Published On: Wed, Jan 10th, 2018

Mark Wahlberg’s windfall and Michelle Williams’ ripoff remind us: it pays to push

It must be exhausting to be in the entertainment industry these days.

Like mangled cars on an icy freeway during a multi-vehicle collision, the controversies will not stop piling up. Boom, bang, crash. It’s as if scandals are now syndicated and programmed to run daily, beamed from Hollywood directly into our disbelieving eyes and ears.

This week’s storylines: Is James Franco a sexual abuser? Why is Catherine Deneuve denouncing the #MeToo movement? And from the salary-gap files, why was Michelle Williams paid less than a thousandth of what Mark Wahlberg pocketed to reshoot scenes for All the Money in the World, following the decision to replace disgraced Kevin Spacey with omnipresent Christopher Plummer?

This last revelation comes from a story in USA Today, which sparked a new round of denunciations. Within minutes of publication — “Exclusive: Wahlberg got $ 1.5M for ‘All the Money’ reshoot, Williams paid less than $ 1,000” — celebrities climbed aboard their social-media fighter jets to blast outrage and incredulity into the skies where #EqualPay still seems like a distant mirage.

Judd Apatow: “This is so messed up that it is almost hard to believe. Almost. This is how this business works. I wonder if the studio or Wahlberg will do something to make the situation less insane.”

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Amber Tamblyn: “Michelle Williams was paid 1% of what her male co-star made on her latest film. This is totally unacceptable.”

Jessica Chastain: “I heard for the reshoot she got $ 80 a day compared to his MILLIONS. Would anyone like to clarify? I really hope that with everything coming to light, she was paid fairly. She’s a brilliant actress and is wonderful in the film.”

Agreed. Williams is gifted. She’s certainly more valuable in this film. Never mind replacing Spacey with Plummer — they could’ve replaced Wahlberg with a hologram. That’s not a cheap shot. It’s just a reflection on a role with limited impact.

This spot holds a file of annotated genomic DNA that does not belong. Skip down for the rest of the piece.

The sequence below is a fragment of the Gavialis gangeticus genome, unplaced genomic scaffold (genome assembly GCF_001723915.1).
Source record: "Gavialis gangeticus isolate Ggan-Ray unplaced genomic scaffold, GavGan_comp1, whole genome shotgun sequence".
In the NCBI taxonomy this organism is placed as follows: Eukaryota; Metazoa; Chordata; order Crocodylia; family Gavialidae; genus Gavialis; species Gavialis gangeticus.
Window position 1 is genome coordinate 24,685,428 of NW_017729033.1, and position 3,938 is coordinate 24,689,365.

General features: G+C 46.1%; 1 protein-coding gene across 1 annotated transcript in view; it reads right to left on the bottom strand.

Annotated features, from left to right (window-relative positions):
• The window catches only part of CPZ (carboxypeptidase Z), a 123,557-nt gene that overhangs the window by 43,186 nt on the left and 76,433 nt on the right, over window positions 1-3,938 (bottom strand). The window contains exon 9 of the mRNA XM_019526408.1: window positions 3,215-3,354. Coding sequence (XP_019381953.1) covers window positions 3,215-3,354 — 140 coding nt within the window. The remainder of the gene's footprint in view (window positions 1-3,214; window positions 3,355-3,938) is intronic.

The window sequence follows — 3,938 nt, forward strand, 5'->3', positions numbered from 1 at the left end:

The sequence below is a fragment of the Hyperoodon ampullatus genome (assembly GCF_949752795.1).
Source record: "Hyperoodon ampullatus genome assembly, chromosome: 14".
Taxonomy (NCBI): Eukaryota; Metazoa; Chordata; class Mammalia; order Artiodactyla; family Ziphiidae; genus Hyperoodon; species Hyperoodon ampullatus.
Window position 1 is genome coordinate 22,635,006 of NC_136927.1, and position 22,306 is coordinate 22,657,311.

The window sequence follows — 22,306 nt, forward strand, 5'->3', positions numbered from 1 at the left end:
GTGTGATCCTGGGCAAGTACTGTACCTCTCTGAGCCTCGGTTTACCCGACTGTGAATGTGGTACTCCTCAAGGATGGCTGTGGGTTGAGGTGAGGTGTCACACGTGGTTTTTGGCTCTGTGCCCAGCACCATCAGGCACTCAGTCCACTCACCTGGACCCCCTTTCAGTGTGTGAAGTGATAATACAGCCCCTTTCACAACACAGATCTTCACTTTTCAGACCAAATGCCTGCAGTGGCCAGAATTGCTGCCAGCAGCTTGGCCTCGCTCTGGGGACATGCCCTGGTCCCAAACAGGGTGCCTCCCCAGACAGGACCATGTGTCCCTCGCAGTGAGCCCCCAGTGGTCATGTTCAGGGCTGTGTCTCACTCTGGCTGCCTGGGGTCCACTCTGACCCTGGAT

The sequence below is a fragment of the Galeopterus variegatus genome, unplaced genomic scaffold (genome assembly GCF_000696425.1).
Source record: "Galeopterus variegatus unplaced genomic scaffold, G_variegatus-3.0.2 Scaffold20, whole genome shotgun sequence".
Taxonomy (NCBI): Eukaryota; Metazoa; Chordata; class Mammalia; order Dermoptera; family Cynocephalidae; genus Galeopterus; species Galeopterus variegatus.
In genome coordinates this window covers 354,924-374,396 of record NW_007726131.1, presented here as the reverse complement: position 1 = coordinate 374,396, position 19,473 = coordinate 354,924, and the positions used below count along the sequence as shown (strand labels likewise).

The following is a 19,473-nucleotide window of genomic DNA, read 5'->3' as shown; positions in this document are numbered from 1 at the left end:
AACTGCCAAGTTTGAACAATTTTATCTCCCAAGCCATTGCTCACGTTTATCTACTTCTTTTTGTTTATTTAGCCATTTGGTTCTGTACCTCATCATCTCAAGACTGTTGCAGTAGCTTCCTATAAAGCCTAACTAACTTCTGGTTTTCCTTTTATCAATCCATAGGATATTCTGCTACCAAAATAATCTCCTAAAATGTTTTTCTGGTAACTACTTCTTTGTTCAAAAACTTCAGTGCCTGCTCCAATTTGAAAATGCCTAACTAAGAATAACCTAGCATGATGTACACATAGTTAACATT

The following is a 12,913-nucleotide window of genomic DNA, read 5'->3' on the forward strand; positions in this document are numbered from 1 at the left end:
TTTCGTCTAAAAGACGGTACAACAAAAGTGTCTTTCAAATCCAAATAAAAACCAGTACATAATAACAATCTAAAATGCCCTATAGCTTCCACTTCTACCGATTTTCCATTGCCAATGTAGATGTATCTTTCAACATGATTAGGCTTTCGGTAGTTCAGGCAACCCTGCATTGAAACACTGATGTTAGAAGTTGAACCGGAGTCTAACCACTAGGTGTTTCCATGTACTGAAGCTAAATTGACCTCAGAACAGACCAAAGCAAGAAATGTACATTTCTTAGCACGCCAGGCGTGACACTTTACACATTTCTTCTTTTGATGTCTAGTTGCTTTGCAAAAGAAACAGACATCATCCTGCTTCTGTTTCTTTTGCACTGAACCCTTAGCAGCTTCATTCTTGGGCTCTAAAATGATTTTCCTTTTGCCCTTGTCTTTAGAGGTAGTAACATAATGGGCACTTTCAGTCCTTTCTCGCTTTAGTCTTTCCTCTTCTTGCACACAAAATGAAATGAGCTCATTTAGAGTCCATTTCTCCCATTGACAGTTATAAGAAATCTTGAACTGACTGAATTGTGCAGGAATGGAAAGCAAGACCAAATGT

Chastain’s demand for further clarification is also reasonable. Right now, we don’t really know what happened. Did producers insist Williams do the one-week reshoot for a base per diem while secretly handing a pillowcase full of crisp thousand-dollar bills to Wahlberg? Does this financial disparity stem from entrenched gender inequality, a grim reality so many actresses have flagged in recent years? Was it flat-out sexism?

I have no idea. But what I do know is that prior to the reshoot, Williams was incredibly selfless and gracious and deferential to the needs of others. She was ready to help and sacrifice. In other words, she was like every woman I know.

As she previously told USA Today about the reshoot: “They could have my salary, they could have my holiday, whatever they wanted. Because I appreciated so much that they were making this massive effort.”

By the sounds of it, they didn’t even need to pay her the 80 bucks. She was all-in on the reshoot and committed to whatever was best for everyone else.

Which brings us to Wahlberg. And since he and Williams are both represented by William Morris Endeavor, we can plot two theories, pending further clarification. After the unexpected reshoot emerged, talent agents either, a) gave preferential treatment to the male client or, b) the female client did not make specific demands.

If it’s the former, then turn the outrage up to 10 and someone write Williams a big fat cheque. But if it’s the latter, maybe this is more of a teachable moment.

We already know Hollywood has an enduring problem with pay inequality. As Mia Farrow observed: “Outrageously unfair — but it’s always been like this. I was never, ever paid even a quarter of what the male lead received.”

That’s sick. But in this specific incident, it might be beneficial to consider how the perceived expectations of those involved shaped divergent compensation. And here I agree with sports broadcaster Jemele Hill, who tweeted: “Lot of lessons here. Always know your worth, being among them. I’m not blaming Michelle Williams at all, but this is why women should never feel guilty about being demanding.”

Bingo. The thing is, Williams went into the reshoot with no demands. What she and every other actress should now ask during a pay negotiation is, “What is my male counterpart getting?” Because this is one Hollywood rule that is gender-neutral: nobody will give you something if they think they can take something.

The idea that Williams is worth less than a thousandth of Wahlberg is comically absurd. It’s like appraising two diamond rings and insisting one is cubic zirconia. If anything, Williams is the better actor. I’d give her the edge in timing, screen presence, versatility, delivery, emotional range and the ability to say something without saying anything at all.

That last quality translates exceptionally well on the big screen.

But in the negotiating suites, you need to be heard.

vmenon@thestar.ca

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Mark Wahlberg’s windfall and Michelle Williams’ ripoff remind us: it pays to push